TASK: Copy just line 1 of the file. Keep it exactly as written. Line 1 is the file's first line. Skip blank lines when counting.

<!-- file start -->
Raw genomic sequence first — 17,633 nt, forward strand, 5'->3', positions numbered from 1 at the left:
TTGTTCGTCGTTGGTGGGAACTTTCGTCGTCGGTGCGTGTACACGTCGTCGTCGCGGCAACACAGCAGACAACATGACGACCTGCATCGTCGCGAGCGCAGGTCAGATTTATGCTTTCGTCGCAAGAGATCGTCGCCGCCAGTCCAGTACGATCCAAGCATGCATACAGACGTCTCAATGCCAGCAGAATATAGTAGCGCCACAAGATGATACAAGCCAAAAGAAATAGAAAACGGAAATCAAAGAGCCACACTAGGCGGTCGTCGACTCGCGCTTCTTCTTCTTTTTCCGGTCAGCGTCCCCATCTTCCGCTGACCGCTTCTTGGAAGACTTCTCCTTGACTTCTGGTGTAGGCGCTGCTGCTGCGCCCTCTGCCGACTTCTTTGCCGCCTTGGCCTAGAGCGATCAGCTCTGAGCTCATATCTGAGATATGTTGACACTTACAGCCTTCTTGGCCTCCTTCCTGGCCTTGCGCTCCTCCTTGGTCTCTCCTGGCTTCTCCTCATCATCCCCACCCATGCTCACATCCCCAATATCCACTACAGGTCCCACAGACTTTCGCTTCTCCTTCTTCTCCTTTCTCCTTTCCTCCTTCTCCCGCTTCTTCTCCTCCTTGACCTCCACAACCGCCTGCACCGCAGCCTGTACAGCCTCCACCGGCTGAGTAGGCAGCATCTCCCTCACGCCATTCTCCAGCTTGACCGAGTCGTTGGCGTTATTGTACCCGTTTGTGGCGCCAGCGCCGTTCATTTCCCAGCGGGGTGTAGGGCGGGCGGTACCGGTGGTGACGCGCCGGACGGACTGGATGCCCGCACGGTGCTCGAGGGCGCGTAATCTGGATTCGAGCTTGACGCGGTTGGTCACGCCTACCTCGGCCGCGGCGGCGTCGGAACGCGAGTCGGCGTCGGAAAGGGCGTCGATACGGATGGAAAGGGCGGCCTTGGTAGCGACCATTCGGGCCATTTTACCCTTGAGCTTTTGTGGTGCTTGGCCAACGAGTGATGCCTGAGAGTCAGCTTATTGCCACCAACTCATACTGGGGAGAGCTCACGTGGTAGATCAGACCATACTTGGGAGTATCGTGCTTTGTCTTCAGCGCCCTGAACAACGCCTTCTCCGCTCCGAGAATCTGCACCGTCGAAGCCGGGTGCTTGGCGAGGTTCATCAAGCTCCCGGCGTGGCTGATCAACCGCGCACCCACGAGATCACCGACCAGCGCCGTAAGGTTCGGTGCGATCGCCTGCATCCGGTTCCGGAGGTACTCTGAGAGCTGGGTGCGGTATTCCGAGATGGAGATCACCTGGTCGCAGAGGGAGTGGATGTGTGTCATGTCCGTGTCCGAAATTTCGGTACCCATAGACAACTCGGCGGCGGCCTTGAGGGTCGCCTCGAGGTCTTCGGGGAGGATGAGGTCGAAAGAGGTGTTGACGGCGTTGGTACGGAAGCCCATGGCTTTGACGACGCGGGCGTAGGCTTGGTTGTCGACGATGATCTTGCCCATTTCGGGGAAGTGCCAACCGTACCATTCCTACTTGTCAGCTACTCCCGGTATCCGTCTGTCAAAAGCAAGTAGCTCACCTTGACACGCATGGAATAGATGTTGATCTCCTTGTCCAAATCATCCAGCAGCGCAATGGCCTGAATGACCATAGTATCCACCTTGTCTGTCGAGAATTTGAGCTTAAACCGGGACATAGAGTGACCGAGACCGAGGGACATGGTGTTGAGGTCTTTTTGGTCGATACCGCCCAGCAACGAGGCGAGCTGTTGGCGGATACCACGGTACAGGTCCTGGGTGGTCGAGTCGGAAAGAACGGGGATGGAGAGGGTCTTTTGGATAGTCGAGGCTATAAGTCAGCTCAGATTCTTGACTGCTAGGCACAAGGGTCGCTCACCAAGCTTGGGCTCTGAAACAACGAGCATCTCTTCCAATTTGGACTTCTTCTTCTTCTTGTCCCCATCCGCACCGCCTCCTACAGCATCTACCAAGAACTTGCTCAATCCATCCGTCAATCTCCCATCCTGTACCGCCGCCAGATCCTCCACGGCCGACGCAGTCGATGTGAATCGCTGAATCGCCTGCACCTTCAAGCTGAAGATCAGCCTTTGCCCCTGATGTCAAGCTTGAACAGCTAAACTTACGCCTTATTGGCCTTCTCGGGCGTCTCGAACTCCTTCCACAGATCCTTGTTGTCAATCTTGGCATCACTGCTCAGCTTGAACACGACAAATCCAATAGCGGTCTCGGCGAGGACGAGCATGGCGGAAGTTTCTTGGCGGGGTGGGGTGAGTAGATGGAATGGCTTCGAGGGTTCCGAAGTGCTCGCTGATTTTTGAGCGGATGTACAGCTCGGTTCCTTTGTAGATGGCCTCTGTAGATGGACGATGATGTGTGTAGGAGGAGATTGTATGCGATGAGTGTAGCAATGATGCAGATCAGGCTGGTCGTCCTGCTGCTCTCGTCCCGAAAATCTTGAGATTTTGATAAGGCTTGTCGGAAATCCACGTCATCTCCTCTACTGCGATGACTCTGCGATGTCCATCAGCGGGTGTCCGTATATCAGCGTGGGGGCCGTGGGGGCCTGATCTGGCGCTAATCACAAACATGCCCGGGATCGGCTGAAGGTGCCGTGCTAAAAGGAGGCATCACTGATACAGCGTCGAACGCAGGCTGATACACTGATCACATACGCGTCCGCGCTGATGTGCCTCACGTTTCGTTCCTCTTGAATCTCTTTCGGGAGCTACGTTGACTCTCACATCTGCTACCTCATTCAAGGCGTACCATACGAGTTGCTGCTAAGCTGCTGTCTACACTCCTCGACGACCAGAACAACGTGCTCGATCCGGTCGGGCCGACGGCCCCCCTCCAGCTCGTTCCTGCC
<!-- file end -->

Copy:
Raw genomic sequence first — 17,633 nt, forward strand, 5'->3', positions numbered from 1 at the left: